Venice Stakeholders Association on Oversize Vehicle Ordinance


The Venice Stakeholders Association released a statement today regarding this week’s City Council approval of the Enabling Ordinance for the implementation of the Oversized Vehicle Ordinance.

RV Lincoln and Milwood

From The Venice Stakeholders Association:

Oversize Vehicle Ordinance Advances; Residents on Over 60 Blocks Sign-Up for the 2 AM to 6 AM Parking Restrictions

On Wednesday, November 17th, the Los Angeles City Council approved an ordinance to implement in Venice the City’s new Oversize Vehicle restrictions.

The ordinance allows residents to petition to erect signs on their block to ban vehicles over 22 feet long or 7 feet tall from the hours of 2 AM to 6 AM in the areas of Venice west of Lincoln Boulevard.

The VSA also announced that residents of over 60 blocks have turned in petitions, which have been approved by the council office. The petitions have been sent to the Department of Transportation for installation of the signs, pending the Mayor’s approval of the implementing ordinance. The street segments covered by the petitions are the most impacted areas in the Venice community. (See map.)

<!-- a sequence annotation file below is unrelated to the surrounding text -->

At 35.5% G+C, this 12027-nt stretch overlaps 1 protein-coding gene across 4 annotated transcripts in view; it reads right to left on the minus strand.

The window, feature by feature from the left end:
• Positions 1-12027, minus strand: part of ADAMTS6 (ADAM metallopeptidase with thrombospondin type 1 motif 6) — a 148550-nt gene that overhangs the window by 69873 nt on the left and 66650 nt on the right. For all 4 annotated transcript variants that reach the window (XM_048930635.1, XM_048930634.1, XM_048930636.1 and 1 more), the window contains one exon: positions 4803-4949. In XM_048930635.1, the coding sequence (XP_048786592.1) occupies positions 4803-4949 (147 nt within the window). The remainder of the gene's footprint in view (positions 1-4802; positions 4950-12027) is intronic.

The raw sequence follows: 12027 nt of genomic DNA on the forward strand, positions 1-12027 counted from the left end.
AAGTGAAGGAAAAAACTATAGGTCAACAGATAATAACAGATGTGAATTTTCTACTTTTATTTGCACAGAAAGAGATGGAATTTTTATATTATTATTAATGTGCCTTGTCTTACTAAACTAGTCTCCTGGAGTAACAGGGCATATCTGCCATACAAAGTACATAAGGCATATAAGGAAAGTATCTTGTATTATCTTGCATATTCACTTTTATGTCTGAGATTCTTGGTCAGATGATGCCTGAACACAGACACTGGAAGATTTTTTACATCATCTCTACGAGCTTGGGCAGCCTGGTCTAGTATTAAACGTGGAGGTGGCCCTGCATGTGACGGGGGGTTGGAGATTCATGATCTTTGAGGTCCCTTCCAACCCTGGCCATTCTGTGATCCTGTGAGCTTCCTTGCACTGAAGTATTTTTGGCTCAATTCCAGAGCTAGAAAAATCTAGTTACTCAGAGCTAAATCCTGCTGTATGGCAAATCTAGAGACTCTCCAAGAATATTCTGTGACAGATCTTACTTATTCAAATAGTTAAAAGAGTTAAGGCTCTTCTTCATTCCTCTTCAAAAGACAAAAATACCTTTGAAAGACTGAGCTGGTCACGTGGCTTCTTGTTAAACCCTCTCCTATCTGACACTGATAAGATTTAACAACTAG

“We are pleased to finally see some progress on the implementation of this ordinance. It should free up parking for residents and remove these vehicles, which have a long history of dumping trash and human waste on our streets and into the storm drains,” said Mark Ryavec, the president of the VSA.

Ryavec noted that Venice Stakeholders asked over a year ago for the City to amend the language of the Oversize Vehicle Ordinance to change the word “and” to “or” so that it would capture large vehicles that are either over 22 feet long or over 7 feet tall.

Ryavec said that the new signs will only deal with part of the problem residents face with the over 250 vehicles used as living quarters in Venice. “Some of the vehicles are less than 7 feet tall, so they will be exempt. Also, the City Attorney has tentatively decided that those vehicles with handicapped placards or license plates may be exempt from the ordinance, so they are advising the LAPD not to cite them for the time being.”

“We still need to pursue our lawsuit against the Coastal Commission to win the right for overnight restricted parking for residents and we will need the LAPD to aggressively enforce the ban (LAMC 85.02) on using vehicles as living quarters,” Ryavec said.